Supporting children’s reading outside of school could lead to £4.6 billion boost to UK’s GDP

New research by WPI Strategy for British Land and the National Literacy Trust demonstrates the economic value of reading for pleasure for the first time.

If all school-age children in the UK read for pleasure every day, WPI modelling shows the number getting five good GCSEs by the age of 16 could increase by 1.1 million within 30 years. Using Department for Education research that looks at GCSE results, productivity and higher earnings, WPI found that this would boost their average lifetime earning potential by £57,500.

What’s more, the analysis shows that after 30 years, this reading for pleasure shift could add as much as £4.6 billion a year to the UK’s GDP.

The research was commissioned to celebrate the 10-year anniversary of British Land’s partnership with the National Literacy Trust.

Over the last decade, the property company has supported the charity’s Young Readers Programme, inspired over 55,000 children from the UK’s most disadvantaged communities to engage in reading and helped distribute over 167,000 books. 

After recording the lowest level of reading enjoyment (47.8%) for 15 years in 2020, the National Literacy Trust reported a small increase in enjoyment levels in 2021, with 1 in 2 (51.5%) enjoying reading.

The latest research from the charity shows just 3 in 10 (30.1%) of children and young people read something outside of school every day – showing the considerable gap between the current state of the nation and the almost daily reading required to reach WPI modelling estimates.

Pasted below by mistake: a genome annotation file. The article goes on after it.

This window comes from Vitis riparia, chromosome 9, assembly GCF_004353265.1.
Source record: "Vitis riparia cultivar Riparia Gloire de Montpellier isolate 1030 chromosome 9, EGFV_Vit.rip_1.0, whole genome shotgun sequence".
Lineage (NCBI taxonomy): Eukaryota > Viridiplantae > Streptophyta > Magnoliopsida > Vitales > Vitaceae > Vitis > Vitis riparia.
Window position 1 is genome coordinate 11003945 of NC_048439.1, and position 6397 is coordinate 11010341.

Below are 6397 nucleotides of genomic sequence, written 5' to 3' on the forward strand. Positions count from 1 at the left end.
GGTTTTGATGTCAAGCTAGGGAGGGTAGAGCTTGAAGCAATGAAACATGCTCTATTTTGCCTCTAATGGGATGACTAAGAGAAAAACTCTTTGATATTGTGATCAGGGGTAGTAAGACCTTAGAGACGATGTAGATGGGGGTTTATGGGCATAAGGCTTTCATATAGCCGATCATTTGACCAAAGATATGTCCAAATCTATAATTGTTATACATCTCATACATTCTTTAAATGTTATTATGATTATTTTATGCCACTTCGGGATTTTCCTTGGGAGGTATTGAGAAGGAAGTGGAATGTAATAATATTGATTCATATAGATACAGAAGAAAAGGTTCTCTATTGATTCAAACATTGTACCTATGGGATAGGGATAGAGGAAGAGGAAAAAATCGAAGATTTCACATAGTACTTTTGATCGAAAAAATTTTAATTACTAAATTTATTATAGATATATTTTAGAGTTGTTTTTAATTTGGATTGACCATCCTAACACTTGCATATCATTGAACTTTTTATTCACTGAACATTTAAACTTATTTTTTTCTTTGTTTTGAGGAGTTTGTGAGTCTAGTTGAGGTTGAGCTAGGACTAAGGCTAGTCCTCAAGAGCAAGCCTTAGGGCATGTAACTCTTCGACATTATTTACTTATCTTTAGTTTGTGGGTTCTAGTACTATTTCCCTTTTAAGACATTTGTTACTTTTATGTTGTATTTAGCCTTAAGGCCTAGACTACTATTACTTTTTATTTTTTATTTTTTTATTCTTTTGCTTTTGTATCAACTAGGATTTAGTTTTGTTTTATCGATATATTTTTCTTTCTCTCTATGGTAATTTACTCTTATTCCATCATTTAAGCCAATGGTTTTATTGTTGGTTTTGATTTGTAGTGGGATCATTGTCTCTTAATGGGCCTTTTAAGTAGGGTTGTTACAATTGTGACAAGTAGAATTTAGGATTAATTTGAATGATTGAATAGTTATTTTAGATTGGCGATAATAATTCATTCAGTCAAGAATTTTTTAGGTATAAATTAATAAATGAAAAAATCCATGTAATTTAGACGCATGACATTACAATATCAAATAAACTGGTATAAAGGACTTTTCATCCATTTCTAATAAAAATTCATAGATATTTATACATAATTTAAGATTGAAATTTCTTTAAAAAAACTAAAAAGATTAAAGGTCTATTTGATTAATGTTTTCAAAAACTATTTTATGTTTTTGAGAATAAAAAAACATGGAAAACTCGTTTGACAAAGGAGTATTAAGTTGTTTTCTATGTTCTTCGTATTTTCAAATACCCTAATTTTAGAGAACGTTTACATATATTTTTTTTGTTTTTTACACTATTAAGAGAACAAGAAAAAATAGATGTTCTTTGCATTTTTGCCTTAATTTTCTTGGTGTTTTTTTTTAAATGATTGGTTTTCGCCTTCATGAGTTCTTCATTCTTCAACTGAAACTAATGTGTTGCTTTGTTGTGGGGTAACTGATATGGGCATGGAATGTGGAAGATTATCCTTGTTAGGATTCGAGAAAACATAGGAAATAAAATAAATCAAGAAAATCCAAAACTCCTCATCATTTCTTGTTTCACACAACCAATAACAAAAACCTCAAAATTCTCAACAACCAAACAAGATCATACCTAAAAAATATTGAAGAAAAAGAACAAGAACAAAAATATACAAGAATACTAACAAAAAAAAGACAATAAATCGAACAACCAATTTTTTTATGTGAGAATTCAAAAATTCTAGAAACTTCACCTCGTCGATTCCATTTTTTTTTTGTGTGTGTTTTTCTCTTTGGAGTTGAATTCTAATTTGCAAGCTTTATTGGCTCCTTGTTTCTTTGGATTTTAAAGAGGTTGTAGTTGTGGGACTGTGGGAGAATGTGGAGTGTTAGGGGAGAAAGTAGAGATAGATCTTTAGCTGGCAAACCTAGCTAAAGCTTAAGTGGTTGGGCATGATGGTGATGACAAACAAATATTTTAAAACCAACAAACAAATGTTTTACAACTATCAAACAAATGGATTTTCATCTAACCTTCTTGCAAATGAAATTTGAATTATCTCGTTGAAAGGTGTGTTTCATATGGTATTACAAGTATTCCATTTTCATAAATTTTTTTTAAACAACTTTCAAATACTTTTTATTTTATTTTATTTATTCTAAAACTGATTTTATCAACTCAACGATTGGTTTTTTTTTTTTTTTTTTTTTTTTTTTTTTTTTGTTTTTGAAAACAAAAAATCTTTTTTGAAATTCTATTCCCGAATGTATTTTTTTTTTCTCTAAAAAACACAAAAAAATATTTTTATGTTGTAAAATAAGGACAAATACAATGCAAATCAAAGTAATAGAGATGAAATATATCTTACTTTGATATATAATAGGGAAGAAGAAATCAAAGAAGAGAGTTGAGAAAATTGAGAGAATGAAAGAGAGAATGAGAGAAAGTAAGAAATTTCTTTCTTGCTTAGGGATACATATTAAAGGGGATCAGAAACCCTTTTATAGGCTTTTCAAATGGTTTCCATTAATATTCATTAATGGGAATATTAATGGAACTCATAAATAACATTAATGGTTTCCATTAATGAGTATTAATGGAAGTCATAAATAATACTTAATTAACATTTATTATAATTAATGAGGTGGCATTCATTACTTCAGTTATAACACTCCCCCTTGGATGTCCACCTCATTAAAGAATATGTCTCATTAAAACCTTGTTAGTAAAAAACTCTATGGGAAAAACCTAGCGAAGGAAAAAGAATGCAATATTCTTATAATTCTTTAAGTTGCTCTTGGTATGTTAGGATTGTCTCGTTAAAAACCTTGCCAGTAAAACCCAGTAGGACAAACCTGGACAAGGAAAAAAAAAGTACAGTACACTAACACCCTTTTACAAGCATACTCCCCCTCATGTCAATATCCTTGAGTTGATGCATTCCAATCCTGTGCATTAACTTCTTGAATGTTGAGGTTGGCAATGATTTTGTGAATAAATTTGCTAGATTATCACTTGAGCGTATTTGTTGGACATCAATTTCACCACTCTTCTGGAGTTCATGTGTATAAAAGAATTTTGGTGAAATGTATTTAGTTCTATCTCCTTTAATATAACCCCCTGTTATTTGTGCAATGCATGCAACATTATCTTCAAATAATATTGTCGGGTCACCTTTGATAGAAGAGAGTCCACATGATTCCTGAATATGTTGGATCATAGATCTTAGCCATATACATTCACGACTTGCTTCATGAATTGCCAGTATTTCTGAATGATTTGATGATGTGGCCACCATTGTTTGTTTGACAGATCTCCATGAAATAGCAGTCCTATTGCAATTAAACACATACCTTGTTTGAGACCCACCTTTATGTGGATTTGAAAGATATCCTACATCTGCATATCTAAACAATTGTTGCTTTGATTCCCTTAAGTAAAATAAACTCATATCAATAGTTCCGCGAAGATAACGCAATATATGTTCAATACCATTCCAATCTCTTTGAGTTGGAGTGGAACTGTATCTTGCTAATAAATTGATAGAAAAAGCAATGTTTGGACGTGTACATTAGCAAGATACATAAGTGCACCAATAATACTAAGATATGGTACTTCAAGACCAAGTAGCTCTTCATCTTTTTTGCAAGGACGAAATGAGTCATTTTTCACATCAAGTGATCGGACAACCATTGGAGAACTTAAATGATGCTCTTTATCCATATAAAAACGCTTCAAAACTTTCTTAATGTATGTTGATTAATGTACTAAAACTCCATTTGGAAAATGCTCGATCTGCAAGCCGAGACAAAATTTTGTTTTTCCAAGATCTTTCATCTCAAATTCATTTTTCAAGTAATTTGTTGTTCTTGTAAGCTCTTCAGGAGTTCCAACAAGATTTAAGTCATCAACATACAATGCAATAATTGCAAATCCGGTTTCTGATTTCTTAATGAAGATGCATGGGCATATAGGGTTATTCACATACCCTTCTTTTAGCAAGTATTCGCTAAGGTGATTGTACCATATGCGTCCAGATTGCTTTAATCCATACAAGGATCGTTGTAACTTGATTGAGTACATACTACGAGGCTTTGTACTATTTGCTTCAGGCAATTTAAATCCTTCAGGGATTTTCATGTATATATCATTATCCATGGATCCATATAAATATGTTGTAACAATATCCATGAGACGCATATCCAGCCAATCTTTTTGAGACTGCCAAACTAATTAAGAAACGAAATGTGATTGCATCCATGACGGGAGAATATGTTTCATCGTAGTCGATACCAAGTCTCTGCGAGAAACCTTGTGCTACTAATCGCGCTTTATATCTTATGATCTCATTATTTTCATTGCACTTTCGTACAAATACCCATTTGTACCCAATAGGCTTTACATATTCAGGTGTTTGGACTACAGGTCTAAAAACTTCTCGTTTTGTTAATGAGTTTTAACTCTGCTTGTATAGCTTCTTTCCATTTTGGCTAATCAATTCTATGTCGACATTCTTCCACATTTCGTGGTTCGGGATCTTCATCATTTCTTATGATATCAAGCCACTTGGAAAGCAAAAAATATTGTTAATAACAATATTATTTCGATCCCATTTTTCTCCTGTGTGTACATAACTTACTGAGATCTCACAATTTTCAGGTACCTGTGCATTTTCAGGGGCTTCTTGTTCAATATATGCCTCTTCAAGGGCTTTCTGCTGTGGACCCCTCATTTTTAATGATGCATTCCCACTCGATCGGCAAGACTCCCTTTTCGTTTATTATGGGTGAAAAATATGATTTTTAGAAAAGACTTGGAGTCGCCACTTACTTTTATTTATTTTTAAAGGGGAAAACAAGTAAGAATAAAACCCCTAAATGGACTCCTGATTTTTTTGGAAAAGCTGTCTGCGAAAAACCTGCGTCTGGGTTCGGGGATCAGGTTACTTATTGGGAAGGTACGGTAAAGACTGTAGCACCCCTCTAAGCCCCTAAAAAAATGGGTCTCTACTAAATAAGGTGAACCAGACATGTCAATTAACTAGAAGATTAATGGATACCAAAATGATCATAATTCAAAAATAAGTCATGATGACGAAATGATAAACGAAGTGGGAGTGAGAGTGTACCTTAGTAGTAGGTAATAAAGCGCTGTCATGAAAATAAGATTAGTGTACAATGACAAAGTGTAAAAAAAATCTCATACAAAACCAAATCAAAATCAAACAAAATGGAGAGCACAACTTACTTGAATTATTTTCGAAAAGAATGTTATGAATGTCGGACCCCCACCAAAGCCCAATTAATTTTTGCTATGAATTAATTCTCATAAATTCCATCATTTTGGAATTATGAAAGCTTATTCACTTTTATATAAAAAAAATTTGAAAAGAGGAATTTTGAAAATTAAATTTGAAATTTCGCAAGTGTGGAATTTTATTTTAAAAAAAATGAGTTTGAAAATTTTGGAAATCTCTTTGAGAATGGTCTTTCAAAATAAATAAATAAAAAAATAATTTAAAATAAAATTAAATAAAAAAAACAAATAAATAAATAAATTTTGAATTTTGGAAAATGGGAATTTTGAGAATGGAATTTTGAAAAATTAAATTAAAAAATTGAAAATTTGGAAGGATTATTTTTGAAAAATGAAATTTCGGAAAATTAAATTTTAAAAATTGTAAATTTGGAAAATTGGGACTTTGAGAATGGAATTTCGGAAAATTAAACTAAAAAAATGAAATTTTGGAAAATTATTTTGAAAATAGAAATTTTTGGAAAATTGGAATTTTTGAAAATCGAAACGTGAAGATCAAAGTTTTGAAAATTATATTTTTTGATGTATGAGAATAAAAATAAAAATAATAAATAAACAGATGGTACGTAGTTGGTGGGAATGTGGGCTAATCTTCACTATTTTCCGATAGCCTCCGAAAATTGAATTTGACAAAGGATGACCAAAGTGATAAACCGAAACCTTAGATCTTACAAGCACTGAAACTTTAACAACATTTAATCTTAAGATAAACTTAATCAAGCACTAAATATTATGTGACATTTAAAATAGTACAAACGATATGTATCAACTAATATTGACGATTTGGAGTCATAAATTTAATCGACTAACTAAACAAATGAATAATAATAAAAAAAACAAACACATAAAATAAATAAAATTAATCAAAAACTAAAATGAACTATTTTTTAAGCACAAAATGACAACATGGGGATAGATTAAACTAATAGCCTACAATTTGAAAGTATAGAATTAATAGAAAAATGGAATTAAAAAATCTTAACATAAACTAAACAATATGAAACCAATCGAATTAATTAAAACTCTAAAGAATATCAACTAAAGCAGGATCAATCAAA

Simon Carter, chief executive of British Land said: “Today’s research shows how we all stand to gain from nurturing our youngest generation’s learning and literacy. Our partnership with the National Literacy Trust is the longest partnership between a business and a charity to improve literacy in the UK, and is testament to how collaboration between charities, businesses and communities can transform educational outcomes.

“We hope the report inspires many more cross-sector partnerships that unlock the tremendous potential of reading for pleasure – now we have clear evidence of how it can improve children’s life chances, earnings and the overall GDP of the country.”

Jonathan Douglas CBE, chief executive of the National Literacy Trust said: “At the National Literacy Trust, we have always known that reading for pleasure changes lives. Now, for the first time, we can see the significant economic impact of supporting a love of books outside of the classroom.

“Unfortunately, there are so many barriers that prevent children from developing a motivation to read – including access to reading materials, confidence, and children never connecting with a book.

“Collaborations between the charity and corporate sector are key to supporting initiatives that encourage positive reading behaviours. We are so grateful for British Land’s support over the last ten years and look forward to reaching many more milestones together.”

To read more about the British Land report, The power of reading for pleasure, please visit: http://www.britishland.com/NLT

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